On February 11, 1879, 65-year-old Henry Sammis of Northport, Long Island, got a dispatch to go to Brooklyn immediately. His daughter, 21-year-old Cora,was deathly ill. Mr. Sammis boarded the next train with his wife. About halfway to New York, he got a copy of the morning paper, where he read that his daughter had already died from the results of a botched abortion. When he arrived in Brooklyn, police asked him about Frank Cosgrove. Mr. Sammis said that Cosgrove had been courting Cora for about two years, and the couple had become engaged and had planned to marry before the spring. Cora's body was then taken to the coroner's office, where an autopsy was performed "which showed conclusively that death had resulted from malpractice." Cora's aunt, Mary D. Betts, testified that Cora and her "alleged seducer," Frank Cosgrove, had met at her house and from there went to the home of 35-year-old Bertha Berger. About two hours after they arrived at the house, Berger perpetrated the abortion. Cora was to convalesce there but instead grew increasingly ill. Cosgrove, who sat up with Cora every night, found an ad for Dr. Whitehead, who advertised that he practiced midwifery, and offered him $100 to take over Cora's care. Upon examining Cora, Whitehead found that she had a raging fever from a uterine infection. He declared that the case was hopeless. Berger offered him $50 to provide a death certificate but on the advice of his attorney Whitehead refused, instead notifying the authorities. Police came to Berger's house to question Cora, who was told that she was dying. Cora said that she and Frank had rented the room for the express purpose of having Berger perpetrate the abortion. Berger's defense was to pin the blame on Dr. Whitehead, claiming alternately that he had perpetrated the abortion elsewhere then sent the ailing woman to Berger's house to die, and that he had come to the house and perpetrated the abortion in Cora's room. Whitehead later admitted that he'd "been concerned in several malpractice cases" and had been arrested five times, but added that he'd never been convicted in an abortion case. The police evidently believed Whitehead's story, and called him as a witness against Berger. Cosgrove was arrested as an accessory. He plead guilty and sentenced to four years.
On February 11, 1905, 17-year-old Leona Loveless died in the Ischua, New York home of Dayton M. Hibler, where she had been working as a domestic for two years. Rumors immediately began circulating that she had died as the result of an abortion, and that Hibler was responsible. When word of the rumors reached his hears, Hibler took his shotgun out to the barn, first wounding himself in the chest, then successfully finishing himself off with a blast to the head. I have been unable to learn who perpetrated the fatal abortion.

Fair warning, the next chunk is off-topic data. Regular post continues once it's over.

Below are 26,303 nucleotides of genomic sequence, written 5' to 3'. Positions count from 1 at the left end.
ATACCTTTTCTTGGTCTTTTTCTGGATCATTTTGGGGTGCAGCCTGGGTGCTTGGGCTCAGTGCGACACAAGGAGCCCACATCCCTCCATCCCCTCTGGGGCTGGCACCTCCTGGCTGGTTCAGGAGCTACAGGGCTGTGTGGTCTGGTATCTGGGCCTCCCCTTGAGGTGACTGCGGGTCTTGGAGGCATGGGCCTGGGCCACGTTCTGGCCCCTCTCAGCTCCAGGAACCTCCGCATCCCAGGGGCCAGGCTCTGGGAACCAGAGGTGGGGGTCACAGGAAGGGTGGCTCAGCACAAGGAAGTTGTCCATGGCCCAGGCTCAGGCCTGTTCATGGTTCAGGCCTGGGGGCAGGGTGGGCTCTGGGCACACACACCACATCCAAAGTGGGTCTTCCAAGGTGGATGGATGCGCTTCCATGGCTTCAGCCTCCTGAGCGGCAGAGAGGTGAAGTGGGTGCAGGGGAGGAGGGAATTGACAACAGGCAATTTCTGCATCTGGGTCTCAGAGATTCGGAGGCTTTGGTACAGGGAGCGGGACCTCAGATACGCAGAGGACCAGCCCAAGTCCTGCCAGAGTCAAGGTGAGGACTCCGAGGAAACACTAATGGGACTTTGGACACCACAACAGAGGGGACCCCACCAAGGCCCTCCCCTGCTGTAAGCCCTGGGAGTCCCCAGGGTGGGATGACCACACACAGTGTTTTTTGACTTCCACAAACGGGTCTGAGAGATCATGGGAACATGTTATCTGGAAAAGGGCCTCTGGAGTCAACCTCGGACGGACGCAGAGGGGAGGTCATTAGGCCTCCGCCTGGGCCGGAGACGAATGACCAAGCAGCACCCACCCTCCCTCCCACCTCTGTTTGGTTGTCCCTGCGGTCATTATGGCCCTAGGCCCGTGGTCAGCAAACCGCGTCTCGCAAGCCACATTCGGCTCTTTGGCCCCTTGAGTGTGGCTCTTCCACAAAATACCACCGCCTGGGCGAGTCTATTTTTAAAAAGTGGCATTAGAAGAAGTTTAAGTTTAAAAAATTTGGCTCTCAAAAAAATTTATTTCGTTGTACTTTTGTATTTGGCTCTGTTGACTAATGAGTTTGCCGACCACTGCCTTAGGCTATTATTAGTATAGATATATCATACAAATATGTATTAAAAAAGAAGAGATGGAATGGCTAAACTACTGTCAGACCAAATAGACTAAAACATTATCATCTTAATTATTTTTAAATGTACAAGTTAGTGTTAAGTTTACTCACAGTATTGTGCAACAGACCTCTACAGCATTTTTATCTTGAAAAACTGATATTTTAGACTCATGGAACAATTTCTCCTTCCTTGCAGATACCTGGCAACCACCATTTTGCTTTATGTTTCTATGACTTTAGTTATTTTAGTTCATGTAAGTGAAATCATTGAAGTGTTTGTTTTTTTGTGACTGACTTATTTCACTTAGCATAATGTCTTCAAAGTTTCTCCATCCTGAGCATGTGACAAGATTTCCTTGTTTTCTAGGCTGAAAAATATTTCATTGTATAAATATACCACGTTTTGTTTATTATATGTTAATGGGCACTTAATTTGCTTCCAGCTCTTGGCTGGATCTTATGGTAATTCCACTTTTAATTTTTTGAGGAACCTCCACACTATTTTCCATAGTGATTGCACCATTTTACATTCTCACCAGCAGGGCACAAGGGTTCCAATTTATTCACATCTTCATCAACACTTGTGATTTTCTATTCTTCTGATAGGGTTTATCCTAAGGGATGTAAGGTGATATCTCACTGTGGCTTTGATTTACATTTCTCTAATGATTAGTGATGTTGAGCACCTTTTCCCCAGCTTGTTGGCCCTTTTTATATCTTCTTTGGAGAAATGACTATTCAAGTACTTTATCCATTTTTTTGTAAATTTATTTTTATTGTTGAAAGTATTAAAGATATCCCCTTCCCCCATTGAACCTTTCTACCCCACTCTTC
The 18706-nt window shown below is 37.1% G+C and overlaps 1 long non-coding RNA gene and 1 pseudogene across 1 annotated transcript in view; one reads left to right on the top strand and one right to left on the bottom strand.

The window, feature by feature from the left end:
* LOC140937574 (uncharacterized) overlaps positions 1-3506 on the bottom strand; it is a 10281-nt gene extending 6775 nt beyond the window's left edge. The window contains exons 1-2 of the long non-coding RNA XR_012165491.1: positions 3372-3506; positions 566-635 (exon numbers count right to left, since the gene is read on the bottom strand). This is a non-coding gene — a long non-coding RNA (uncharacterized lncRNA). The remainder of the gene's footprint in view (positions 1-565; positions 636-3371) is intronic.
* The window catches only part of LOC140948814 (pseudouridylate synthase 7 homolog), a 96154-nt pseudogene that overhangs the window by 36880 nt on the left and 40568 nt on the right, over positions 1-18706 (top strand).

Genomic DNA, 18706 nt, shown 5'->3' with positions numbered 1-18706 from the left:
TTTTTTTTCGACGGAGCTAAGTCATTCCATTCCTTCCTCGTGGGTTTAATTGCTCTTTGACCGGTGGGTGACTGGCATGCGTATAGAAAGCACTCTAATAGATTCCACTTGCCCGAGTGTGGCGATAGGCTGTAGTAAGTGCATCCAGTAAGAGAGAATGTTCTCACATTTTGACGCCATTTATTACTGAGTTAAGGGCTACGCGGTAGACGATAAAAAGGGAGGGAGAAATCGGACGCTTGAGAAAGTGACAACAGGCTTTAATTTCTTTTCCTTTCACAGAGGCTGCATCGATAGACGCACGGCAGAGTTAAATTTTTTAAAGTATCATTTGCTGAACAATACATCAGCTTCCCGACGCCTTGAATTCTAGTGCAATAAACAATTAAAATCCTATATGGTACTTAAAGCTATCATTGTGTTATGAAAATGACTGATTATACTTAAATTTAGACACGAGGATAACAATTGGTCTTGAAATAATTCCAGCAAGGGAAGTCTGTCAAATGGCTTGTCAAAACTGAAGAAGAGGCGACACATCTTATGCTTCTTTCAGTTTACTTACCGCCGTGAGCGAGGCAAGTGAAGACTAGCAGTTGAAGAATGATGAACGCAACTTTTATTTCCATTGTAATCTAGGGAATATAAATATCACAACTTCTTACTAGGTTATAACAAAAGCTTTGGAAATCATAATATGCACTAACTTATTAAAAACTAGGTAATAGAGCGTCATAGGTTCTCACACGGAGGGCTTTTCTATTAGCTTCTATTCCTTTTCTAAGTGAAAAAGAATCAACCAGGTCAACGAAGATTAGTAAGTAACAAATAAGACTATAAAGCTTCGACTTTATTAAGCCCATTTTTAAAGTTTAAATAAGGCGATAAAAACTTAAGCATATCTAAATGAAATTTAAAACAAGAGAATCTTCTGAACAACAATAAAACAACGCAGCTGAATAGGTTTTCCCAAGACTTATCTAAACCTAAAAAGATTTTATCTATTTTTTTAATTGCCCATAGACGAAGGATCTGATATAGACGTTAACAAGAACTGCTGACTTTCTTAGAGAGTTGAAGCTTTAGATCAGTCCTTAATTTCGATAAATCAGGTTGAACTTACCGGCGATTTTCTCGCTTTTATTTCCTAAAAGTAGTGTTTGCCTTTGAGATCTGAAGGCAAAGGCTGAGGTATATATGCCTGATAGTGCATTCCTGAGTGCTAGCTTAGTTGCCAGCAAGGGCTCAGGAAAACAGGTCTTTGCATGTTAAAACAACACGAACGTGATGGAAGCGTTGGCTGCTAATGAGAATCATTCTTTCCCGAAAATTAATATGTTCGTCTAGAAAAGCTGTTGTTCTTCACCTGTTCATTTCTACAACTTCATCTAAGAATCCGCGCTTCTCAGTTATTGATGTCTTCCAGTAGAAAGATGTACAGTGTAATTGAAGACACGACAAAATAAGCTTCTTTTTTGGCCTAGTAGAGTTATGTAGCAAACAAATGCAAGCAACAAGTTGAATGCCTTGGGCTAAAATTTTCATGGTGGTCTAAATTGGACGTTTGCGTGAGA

On February 11, 1916, 42-year-old Eva Krakonowicz died in her Chicago home from an abortion perpetrated that day by midwife Agnes Dzugas. Dzugas was held by the coroner and indicted by a Grand Jury on February 1, but the case never went to trial.
Upon autopsy, McCoy found a lot of frothy blood in the pulmonary arteries, clear evidence of a massive air embolism. Death, he concluded, would have been almost instantaneous. Alice had been about ten to twelve weeks pregnant, with the placenta torn lose. McCoy concluded that somebody with enough skill not to have injured Alice's cervix -- and thus not Alice herself -- had used the milk tube to put air between the placenta and the uterine wall, causing the fatal embolism.
In late January of 1985, Pentecostal pastor Ruth Ravenell got a phone call. "They told me I had to get down to St. Luke's right away, that Dawn was at that hospital fighting for her life. I was going, 'How can she be fighting for her life? She left for school this morning, looking healthy, never been sick.'" nesthetist Robert Augente didn't administer enough anesthesia to get Dawn through the entire procedure. About halfway through, she began to cough, vomit, and choke. Abortionist Alan Kline put a breathing tube in Dawn's throat, put her aside, and left her unattended to lapse into a coma. "While I was there at the hospital -- they were doing tests -- I had to keep my hand pressed over my mouth to keep from screaming in horror." Ruth said. "I kept going, 'This is all a bad dream. I am going to wake up and this will not have happened.'" Day after day Dawn's family gathered at her bedside, talking to her, playing tapes of the family singing together, trying to lure her back from the brink of death -- all to no avail. Dawn died three weeks after her abortion, on February 11, 1985, without ever having regained consciousness.
DaNette Pergusson, a 19-year-old medical assistant, submitted to a safe, legal abortion on February 11, 1992, at the hands of Robert Tarnis of Phoenix, Arizona. During the abortion, DaNette stopped breathing, and paramedics were summoned. The Maricopa County deputy medical examiner determined that DaNette died from a pulmonary embolism.